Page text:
The headline inflation fell to 4.89 per cent in April, within the Reserve Bank of India (RBI)’s comfort zone for the first time in almost three-and-a-half years, fuelling market hopes for more interest rate cuts to revive economic growth. RBI’s comfort level for inflation is between four and five per cent.
The Wholesale Price Index (WPI)-based inflation had been 5.96 per cent in March, an official release said on Tuesday. The fall of over a percentage point prompted the finance ministry, industry chambers and economists to clamour for monetary easing, even though RBI had said there was limited space for further reductions while reducing the repo rate by 25 basis points earlier this month.
While Economic Affairs Secretary Arvind Mayaram said he believed RBI would take the new inflation figure into consideration, HDFC Bank Chief Economist Abheek Barua said RBI would find the inflation number difficult to ignore and the bank expected a 25-bp repo rate cut in June, followed by possibly another 25-bps one over the rest of 2013.
A CRISIL Research analysis, however, said RBI seemed to be committed to bringing down and sustaining inflation at around five per cent before changing its stance.
The low number quickly sparked gains in the bond and stock markets, which ended flat after a nervous start following yesterday’s crash, while the rupee was little changed. The bond market rallied to a three-year high, with the benchmark 10-year bond yield dropping 11 basis points.
Inflation was mainly cooled by a moderation in food and fuel costs, helped by lower global commodities prices.
WPI-based inflation is currently at the lowest level since the 4.73 per cent of November 2009. It declined to below five per cent for the first time since then, even as the central bank had projected inflation to remain sticky at 5.5 per cent and committed itself to bringing it down to five per cent by the end of 2013-14.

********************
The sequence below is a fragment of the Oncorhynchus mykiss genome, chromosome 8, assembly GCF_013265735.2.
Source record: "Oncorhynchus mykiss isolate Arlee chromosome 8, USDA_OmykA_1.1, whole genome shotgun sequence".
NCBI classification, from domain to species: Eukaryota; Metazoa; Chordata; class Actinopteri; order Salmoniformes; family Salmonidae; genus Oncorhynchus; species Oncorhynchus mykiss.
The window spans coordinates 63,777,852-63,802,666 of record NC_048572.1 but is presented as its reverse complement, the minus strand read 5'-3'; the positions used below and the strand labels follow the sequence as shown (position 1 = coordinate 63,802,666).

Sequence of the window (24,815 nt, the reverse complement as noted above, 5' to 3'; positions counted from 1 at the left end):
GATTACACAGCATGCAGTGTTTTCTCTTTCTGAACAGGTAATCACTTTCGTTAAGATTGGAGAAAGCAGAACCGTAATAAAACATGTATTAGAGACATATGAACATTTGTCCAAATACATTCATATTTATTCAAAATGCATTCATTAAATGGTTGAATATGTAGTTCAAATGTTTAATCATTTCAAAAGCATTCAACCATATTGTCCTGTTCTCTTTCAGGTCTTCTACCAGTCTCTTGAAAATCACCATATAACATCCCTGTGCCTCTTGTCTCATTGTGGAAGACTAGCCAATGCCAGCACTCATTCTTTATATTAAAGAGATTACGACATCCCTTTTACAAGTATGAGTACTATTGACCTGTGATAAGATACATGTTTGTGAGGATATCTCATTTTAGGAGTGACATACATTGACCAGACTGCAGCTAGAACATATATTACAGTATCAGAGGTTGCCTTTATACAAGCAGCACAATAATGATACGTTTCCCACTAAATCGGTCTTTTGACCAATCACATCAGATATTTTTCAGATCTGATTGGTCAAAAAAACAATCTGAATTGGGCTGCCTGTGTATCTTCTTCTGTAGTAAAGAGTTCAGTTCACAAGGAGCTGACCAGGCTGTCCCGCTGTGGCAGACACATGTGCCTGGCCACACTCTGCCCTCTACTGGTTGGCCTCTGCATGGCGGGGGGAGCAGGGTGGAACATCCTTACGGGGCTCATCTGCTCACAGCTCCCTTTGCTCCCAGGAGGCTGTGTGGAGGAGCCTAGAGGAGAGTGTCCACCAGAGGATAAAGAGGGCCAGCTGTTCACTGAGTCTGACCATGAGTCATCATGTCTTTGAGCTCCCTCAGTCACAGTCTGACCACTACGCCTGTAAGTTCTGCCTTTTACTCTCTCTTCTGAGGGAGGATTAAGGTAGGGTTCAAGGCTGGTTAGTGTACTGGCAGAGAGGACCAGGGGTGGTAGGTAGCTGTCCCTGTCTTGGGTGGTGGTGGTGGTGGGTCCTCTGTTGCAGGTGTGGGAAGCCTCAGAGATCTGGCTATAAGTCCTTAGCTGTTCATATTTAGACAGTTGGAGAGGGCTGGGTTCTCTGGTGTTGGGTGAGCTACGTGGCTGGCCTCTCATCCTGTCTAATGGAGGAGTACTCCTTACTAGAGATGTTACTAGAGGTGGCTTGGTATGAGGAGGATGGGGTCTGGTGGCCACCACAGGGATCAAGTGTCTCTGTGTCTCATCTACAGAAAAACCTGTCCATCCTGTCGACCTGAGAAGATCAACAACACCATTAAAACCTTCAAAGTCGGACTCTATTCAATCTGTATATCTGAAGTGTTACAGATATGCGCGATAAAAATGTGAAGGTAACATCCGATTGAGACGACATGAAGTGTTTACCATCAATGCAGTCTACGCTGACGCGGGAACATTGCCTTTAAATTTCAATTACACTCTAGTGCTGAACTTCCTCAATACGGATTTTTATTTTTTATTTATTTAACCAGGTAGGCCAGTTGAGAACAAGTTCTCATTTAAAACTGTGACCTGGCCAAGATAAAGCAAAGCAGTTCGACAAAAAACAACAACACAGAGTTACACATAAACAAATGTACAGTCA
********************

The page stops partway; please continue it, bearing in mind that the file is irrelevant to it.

Headline inflation was 7.50 per cent in April last year. Declining commodity prices, depressed demand and seasonal easing of food prices led to the fall in inflation, analysts said.
Data released yesterday showed Consumer Price Index (CPI)-based inflation declined to a 13-month low of 9.39 per cent in April, falling to single digit after four months. But the divergence between WPI and CPI inflation rates has been widening, instead of narrowing. This means the fall in WPI-based inflation is sharper, leading to increased margins for retailers.
Commerce Department data showed WPI-based inflation came down in almost every category, except items such as tobacco products and diesel.
Non-food primary (raw) items saw a year-on-year rise and month-on-month decline in inflation. Vegetable prices declined for a second month in a row. The fall was 9.05 per cent in April after a fall of 0.95 per cent in March.
As demand was lacklustre and commodity prices fell in global markets, core (non-food manufactured) inflation fell to a 39-month low of 2.74 per cent in April against 3.41 per cent in March.